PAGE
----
Mr. Hawthorne loves his new stove top smoker
and looks for any occasion to use it.
First he soaks his hickory chips ...
... then spreads them out in the bottom of the pan.
He fills the pan with water ...
... and puts 1 1/2 pounds of wild-caught Alaskan salmon in the pan.
He smokes this at 210 degrees for about 45 minutes.
I thought you'd like to know who caught my salmon.
Rick Bray, a second generation fisherman
caught this sockeye salmon on the Coghill River in Alaska.
Remember, I do not like salmon ... yet,
but I love Mr. Hawthorne's smoked salmon dip.
Mr. Hawthorne's Smoked Salmon Dip
3/4 pound salmon
4 oz. cream cheese, softened
3 TB sour cream
3 TB mayonnaise
juice of a whole lemon
Mix all together.
That's some smokin' love on a tostito.
I love a good stir fry.
And that's exactly what I have in mind for lunch.
I'm only using one pork chop for the two of us.
The vegetables provide the bulk for this meal.
Slice into thin strips.
It helps if the pork is slightly frozen.
Makes it easier to slice thinly.
my pork was past the frozen state.
First, I'm making a marinade for the pork.
I took one of my frozen 1-inch cubes of ginger,
nuked it, and squeezed it to get out the juice,
then minced the ginger.
Add in three-four cloves of minced garlic.
Oyster sauce and soy sauce,
with the garlic and ginger complete my marinade.
I prefer to mix by hand.
Veggie ingredients for my stir fry:
red and green peppers
I need a chicken broth or stock.
Lately, I've been using this McCormick's Chicken Base.
A teaspoon in a cup of cold water.
Stir to dissolve,
then nuke a frozen 1-inch cube of ginger
and press the juice in
along with some garlic cloves.
Add the cup of cold ginger broth
to a heaping tablespoon of corn starch.
The cornstarch is the thickening agent
for this light, flavorful sauce which
will envelop and coat the rest of the stir fry ingredients.
Stock and cornstarch in the ramekin.
Add in a couple tablespoons each
of mirin and soy sauce.
My mise en place.
Marinated pork strips.
Finely chopped garlic.
Sliced red and green pepper.
Heat up your wok on high.
Add a few tablespoons of peanut oil.
I like to use peanut oil
for the high smoke point.
Add in the sliced shrooms.
Stir fry for about a minute or two.
That's my personal taste.
I like my mushrooms browned.
By the way,
never salt your shrooms before or during cooking.
This releases water and they will steam, not sear.
Now start adding the rest of the veggies.
Onions and garlic.
A touch of sugar.
Just that fast over high heat.
Stirring the entire time.
Transfer veggies to a bowl and partly cover.
I added a little bit of sugar to my marinated pork
to help in caramelizing.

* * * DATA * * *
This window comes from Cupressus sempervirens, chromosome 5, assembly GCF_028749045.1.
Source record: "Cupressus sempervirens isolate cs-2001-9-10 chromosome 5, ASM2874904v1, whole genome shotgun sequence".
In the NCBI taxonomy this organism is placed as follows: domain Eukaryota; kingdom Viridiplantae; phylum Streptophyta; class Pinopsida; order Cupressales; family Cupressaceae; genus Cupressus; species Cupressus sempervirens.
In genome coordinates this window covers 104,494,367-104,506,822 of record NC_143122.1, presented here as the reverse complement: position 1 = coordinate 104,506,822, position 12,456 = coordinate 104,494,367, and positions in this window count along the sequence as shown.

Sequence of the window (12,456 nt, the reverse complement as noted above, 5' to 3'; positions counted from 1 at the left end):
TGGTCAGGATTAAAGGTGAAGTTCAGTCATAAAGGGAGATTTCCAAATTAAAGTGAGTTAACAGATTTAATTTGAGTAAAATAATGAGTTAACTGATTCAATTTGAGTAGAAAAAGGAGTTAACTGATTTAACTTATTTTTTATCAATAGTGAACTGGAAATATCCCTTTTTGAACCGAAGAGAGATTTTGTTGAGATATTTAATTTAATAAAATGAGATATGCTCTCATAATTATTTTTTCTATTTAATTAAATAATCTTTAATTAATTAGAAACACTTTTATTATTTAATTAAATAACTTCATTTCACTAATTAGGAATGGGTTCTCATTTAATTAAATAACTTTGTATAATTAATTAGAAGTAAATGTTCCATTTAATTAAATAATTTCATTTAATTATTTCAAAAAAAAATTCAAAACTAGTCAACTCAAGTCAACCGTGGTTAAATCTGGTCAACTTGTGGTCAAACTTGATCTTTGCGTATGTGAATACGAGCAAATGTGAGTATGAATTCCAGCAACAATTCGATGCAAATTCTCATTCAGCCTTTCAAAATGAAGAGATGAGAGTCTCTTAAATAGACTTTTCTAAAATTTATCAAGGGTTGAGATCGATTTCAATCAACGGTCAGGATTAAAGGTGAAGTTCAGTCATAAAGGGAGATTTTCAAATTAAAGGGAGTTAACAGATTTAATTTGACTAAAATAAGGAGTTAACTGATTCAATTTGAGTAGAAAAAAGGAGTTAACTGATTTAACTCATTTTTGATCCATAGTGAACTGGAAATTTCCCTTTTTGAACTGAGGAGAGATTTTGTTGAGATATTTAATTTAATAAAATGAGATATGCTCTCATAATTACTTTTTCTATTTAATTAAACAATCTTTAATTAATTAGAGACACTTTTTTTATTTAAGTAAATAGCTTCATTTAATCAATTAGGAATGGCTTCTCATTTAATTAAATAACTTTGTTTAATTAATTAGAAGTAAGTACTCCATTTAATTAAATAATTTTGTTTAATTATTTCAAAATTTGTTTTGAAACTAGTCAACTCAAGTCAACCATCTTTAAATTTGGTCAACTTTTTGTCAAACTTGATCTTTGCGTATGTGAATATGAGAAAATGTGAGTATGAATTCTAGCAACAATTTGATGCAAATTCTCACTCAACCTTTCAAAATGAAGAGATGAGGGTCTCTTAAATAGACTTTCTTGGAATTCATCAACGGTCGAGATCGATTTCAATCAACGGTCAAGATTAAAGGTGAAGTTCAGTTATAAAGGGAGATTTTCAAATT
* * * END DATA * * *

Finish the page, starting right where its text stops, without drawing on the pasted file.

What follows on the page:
Add a few more tablespoons of peanut oil in the wok
and add the pork strips individually.
Add in the chicken stock/ginger/Mirin/soy sauce/cornstarch
down the side of the pan, very slowly,
allowing it to cook and thicken on its way down the hot wok.
Goodie bits of ginger and garlic going in.
Add the vegetables back in and toss to coat.
Serve stir fry over a bed of rice
and top with bean sprouts.
This is a whole lot better than what is served
at the local fast food China buffets.
And that's just wrong.
While rummaging through my freezer,
I found this little chicken
I'd bought on sale.
I'm thinking individual chicken pot pies
for the little Hawthornelets.
$2.80 for a whole chicken.
For the pastry:
3 cups all-purpose flour
1 1/2 teaspoons kosher salt
1 teaspoon baking powder
1/2 cup shortening
1/4 pound cold unsalted butter, diced
about 2/3 cup ice water
1 egg beaten with 1 tablespoon water, for egg wash
Freshly ground salt and pepper
Combine flour, salt, and baking powder.
Drop in diced butter and coat with flour.
With a pastry blender,
work in the butter and shortening.
When you're making a pastry dough,
you want different sizes of butter flakes in the dough -
from bread crumb to pea size.
The smaller pieces make the dough tender.
The larger pieces make the dough flaky.
Gradually add in water ...
... gathering the dough in a ball.
Do not overwork the dough.
Just gather and roll around until
Cover in plastic and refrigerate for a couple of hours.
Ingredients for the filling:
1 carrot, diced
1 celery, diced
1 small onion, diced
red, green, yellow, and orange pepper, diced
handful of water chestnuts, sliced
1 cup frozen peas
about 3-4 cups cooked chicken
I added maybe 3 TB butter to my pan
and sauteed all the veggies for about a minute.
Then I added in about 1/2 cup flour.
Cook, stirring, for a minute.
Slowly add in 1 quart of chicken stock ...
... stirring and allowing the mixture to thicken.
Add in 1/2 cup heavy cream.
Stir in the chicken ...
... and the peas.
It needed more peas.
If your filling is not as thick
as you would like,
you could sprinkle in some Wondra quick-mixing flour
to thicken it up.
Don't sprinkle regular all-purpose flour.
It will clump unless you make beurre manie (bur mahn-yay)
which is equal parts flour and butter.
Knead the flour and butter together
and whisk into your liquid.
Parsley and thyme from the garden.
Chop the parsley
and strip the leaves off the thyme.
Add herbs to the mix.
Season if necessary with freshly ground salt and pepper.
I filled 5 1-cup ramekins and a 6 1/2-inch Corningware
dish with the filling.
Dust a little flour on your board,
cut the dough into pieces,
and roll out.
Using an egg wash
(1 egg mixed with 1 TB water),
brush the outside of the ramekins
so the pastry will seal.
Cover the pots with the pastry,
brush with the egg wash,
and put a few slits in the top to vent.
Bake at 350 degrees for about 45 minutes -
until the pastry is golden brown
and the filling bubbly hot.